That said, I don’t know how Sherry makes a comeback. It’s definitely a learned taste, and most people don’t have the will to learn. It also is hopelessly attached to its (perhaps undeserved) effete image.

    Still, fashions come and go. Who knows what the future holds? Maybe there’ll be a hit movie where the hero waxes poetic about Sherry, and the next thing you know everybody’s drinking it. It worked for Pinot Noir.

  11. Well, I don’t know if sherry is going to sweep the nation, but there is a little movement here in San Francisco. I’m beginning to see sherry more often by the glass in certain places, and there is one restaurant in particular called La Gitane that is very devoted to it. They offer 20+ sherries by the glass and a rotating sherry sampler. My guess is that there may be a mini-comeback for the drink spurred by foodie cities like mine. How long it’ll take (or last) is anybody’s guess.

  12. In San Francisco, Gitane is the first stop on my Spanish Wine/Food walking tour called TapasWalk. I tell people to try a sip of Fino by itself and then try it again after a bite of Gitane’s Sardinas en Escabeche. Often the first sip makes them grimace (no fruit character, oxidized aromas, low acidity…just what you don’t want in most wines) but after a bite of food the second sip makes their eyes light up and the smiles spread across their faces. Not for nothing is this the original Tapas wine. Context is everything here.

  13. Sherry is indeed an acquired taste. And for those who make the effort a whole other world. The sherries from Lustau are first class by any measure and the fino excellent, but probably the most subject to issues like storage and freshness of the bottling. Anyone who has sat by the sea at Sanlucar eating fresh prawns and drinking fresh fino will know what I mean. Those who have any doubt about sherry should go and buy a bottle of a good Palo Cortado, a sherry mid point between a fine oloroso and amontillado. Then tell me your wine palates aren’t aroused. These are great wines swamped by the trend to dry wines, both drinking and press coverage. Do yourselves a favour and try a sherry before a meal. You may, like I do occasionally, drink the stuff through a meal, fitting the food to the wine.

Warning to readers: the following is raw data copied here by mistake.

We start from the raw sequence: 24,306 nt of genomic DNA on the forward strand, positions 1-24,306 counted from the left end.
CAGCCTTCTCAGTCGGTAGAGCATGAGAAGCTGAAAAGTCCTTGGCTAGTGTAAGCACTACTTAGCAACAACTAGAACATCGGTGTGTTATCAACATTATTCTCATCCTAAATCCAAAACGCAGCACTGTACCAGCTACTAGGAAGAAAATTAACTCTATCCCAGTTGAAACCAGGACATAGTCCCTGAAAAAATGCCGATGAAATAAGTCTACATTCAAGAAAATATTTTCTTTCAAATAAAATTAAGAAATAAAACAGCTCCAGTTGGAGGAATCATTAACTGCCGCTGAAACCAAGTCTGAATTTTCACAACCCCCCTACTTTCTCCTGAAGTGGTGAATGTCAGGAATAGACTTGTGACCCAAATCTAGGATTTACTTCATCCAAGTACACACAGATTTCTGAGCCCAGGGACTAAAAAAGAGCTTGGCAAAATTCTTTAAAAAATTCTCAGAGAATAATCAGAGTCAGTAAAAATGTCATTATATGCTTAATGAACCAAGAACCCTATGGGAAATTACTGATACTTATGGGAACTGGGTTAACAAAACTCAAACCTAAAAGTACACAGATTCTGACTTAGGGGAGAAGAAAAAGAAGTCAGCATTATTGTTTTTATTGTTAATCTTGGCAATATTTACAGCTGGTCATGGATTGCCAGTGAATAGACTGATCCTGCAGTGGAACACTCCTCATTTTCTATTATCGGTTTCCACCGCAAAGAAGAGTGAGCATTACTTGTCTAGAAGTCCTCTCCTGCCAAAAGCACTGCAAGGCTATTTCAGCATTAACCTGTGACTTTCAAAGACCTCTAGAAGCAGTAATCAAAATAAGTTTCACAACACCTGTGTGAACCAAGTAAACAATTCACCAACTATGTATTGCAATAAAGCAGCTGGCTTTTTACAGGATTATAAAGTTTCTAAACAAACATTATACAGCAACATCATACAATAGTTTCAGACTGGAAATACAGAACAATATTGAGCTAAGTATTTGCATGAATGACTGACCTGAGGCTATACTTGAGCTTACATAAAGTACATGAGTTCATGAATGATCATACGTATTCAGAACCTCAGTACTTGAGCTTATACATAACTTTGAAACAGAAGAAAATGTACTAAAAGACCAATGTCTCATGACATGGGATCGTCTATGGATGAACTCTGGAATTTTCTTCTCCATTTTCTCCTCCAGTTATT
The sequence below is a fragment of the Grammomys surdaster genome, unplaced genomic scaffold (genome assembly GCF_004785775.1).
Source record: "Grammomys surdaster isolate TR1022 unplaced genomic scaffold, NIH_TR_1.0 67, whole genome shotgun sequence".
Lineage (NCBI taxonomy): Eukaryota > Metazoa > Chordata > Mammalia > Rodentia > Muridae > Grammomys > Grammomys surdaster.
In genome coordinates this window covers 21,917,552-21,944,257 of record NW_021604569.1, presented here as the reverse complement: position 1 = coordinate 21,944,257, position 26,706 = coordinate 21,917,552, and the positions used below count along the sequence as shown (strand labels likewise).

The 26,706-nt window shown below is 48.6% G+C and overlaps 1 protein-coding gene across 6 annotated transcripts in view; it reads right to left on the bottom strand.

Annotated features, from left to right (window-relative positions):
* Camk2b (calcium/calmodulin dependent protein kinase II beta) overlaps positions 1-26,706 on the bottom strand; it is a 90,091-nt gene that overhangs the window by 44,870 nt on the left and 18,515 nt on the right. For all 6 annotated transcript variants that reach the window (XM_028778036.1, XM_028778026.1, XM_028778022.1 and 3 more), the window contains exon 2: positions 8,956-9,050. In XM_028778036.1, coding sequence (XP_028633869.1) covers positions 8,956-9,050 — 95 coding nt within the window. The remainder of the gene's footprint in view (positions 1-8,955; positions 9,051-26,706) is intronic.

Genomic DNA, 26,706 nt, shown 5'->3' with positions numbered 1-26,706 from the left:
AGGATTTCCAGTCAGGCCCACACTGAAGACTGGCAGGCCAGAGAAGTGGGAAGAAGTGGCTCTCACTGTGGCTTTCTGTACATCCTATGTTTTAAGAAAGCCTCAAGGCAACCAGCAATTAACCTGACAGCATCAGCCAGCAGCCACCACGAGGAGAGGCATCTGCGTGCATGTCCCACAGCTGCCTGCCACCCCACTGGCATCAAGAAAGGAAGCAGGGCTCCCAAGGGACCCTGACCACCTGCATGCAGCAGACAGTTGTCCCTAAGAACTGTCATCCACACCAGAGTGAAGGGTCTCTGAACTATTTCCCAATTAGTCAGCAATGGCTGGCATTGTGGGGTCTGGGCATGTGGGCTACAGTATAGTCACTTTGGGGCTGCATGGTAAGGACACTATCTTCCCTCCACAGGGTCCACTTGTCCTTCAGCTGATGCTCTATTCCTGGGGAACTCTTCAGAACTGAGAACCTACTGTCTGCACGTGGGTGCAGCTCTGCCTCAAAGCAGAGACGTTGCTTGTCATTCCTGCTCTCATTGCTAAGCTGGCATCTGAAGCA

14. I really like the sherries of gutierrez colosia. since I’m in switzerland, I checked if they have a distributor for the states: here you go:
    I think Lustau are solid products. I don’t drink wine from the same producer all the time, so why do that with sherry. it’s probably best to try out different brands.

  15. Interesting comment by Ms Drinkwell. A similar thing seems to be happening in London. I went to Kensington Wine Rooms recently and they had a great selection of Sherries to go with their Starter/Tapas menu.

  16. my husband and i had sherry for the first time at a tapas bar in san francisco two days ago. i was curious about it and tried it–both of us loved it! the waiter, an old spanish man, guided us to a few good pours for the dishes we had and they complemented them extremely well. however, i liked the taste alone, too.

    i was looking for information and stumbled on this article–interesting! we’ll be looking out for sherry in our home town (austin).

  17. Reworking the perception could be a start. People such as your friend and the tales of his grandmother are a lost cause. There’s no point changing his mind because he can’t. However, in a time where Millennials are just beginning to explore, where much of everything remains new, it wouldn’t be a bad idea to have their first impression of Sherry differ from your friend.

  18. A lot of it just perception, that whole grandmother thing is way too common – of course part of the problem is that sherry is often left sitting around once opened and goes bad – yet still gets served, both at home and in restaurants. Personally, I love the stuff when it’s fresh (in particular finos and manzanillas), i.e., from a recently opened bottle. We’ve even planned dinners around it, and I’ve done that at other restaurants as well.

  19. Certainly Tio Pepe is always a nice place to start. San Domingo is good, too, when you can find it. I learned to drink sherry when I was a student in Madrid 20 years ago and if people here and now don’t like, that’s all the more for the rest of us, right? Seriously folks, there’s no better way to transport yourself to a smoky old bar in an ancient Castillian plaza mayor than to drink a small glass of fino and munch on some garlicky olives.

  20. I’ll second the recomendation for Tio Pepe, served nice and cold. But again, freshness is key. I brought a bottle with me on a vacation to our cottage, served it with crab cakes and it was delicious. The bottle says it will keep for about a month, but I finished the bottle with another dish a few weeks later and it was definately starting to go. Fresh is key, cold is better, and food makes all the difference.

  21. Even with my adventurous palate it took me a couple of times to turn on to sherry. Starting with Tio Pepe Fino was tough, it wasn’t until I had a Palo Cortado that I figured it out. I’m hooked now though.